sort of many years in between.
So, I have a chronic form of leukemia, so I've been under treatment for about six years at this point. And for many of those first formative years hadn't really seen any LGBT-specific support that I was after and that was online and in-person no matter how many cancer centers I went into or places I looked online and after a long time really of feeling like there were conversations that I still needed to have – that's how I started setting up the charity, which went from really an early, nascent idea of having a peer support coffee morning. And now it's just grown into this larger organization that supports patients all over the country and sometimes beyond, and also educates health care professionals to improve their ability to provide good care.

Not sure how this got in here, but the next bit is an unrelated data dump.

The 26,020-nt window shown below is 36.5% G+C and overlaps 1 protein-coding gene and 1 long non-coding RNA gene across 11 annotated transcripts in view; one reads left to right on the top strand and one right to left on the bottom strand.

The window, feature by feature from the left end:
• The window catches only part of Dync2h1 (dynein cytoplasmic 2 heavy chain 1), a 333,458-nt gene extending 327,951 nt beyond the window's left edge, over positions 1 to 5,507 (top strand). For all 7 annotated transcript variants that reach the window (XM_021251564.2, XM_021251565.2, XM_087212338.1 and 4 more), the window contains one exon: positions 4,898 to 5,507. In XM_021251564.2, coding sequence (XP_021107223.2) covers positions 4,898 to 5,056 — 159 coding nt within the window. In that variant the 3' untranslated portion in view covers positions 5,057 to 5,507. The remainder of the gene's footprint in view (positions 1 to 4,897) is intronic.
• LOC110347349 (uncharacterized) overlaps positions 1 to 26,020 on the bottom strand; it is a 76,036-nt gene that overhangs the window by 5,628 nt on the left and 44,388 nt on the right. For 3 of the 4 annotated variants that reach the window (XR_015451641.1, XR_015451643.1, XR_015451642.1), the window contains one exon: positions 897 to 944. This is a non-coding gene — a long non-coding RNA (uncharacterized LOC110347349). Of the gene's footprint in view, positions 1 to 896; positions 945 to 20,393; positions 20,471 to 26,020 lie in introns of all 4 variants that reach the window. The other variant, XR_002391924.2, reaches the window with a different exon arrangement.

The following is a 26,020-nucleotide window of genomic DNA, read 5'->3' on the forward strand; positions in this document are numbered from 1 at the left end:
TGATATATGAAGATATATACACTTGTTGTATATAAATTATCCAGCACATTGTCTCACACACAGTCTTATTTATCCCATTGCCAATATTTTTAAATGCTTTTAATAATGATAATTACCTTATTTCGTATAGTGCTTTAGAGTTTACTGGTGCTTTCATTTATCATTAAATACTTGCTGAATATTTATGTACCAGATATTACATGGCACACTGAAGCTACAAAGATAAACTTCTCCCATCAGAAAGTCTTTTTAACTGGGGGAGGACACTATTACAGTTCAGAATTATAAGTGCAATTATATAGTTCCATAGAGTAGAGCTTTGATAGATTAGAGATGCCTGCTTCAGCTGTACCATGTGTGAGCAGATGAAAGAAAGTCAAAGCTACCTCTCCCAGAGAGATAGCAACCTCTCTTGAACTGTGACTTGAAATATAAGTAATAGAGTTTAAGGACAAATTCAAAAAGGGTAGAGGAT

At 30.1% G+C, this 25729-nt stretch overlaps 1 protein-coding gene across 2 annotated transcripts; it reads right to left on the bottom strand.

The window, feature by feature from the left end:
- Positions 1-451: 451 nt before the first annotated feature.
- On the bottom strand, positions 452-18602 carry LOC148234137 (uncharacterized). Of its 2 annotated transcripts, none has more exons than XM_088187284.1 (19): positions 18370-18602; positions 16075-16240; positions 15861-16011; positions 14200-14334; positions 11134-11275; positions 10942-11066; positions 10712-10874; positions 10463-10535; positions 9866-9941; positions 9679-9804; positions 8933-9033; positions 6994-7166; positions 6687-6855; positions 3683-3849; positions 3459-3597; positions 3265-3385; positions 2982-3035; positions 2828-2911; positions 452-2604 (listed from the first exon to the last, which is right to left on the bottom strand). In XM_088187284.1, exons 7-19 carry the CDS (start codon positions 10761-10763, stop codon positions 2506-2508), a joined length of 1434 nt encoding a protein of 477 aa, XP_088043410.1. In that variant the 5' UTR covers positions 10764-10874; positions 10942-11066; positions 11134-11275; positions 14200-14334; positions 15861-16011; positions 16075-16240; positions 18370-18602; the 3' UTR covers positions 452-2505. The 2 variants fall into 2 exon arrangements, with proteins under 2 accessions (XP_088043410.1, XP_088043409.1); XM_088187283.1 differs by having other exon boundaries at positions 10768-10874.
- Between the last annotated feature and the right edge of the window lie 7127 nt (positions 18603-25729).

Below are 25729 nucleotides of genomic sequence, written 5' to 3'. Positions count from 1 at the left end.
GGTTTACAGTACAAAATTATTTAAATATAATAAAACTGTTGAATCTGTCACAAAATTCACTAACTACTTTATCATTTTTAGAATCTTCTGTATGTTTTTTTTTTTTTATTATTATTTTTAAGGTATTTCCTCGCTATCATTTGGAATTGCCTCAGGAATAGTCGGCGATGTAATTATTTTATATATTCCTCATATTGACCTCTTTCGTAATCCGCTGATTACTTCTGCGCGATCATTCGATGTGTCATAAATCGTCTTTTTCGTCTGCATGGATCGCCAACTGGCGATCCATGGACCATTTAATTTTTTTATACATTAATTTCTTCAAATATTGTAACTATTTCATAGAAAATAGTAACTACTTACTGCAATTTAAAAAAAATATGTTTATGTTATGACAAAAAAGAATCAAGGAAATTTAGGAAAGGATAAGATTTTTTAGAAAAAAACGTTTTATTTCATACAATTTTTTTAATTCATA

HANNAH LIPPITT: I know that you’ve really experienced challenges navigating the system. Could you explain more about this?
STEWART O'CALLAGHAN: Yeah, of course. So when I was first diagnosed, I think there's a lot of challenges about really almost understanding what it is to be a patient, especially with a chronic health condition. And then I think once you've sort of understood your disease and what the treatment plan is going to be, then you sort of almost have the mental headspace to start bringing in other parts of your life. For me, especially because this is a long-term thing, thinking about how it really aligns with my life and support I have and the people I have around me, this kind of stuff. And I think in Germany I was worried that I wasn't necessarily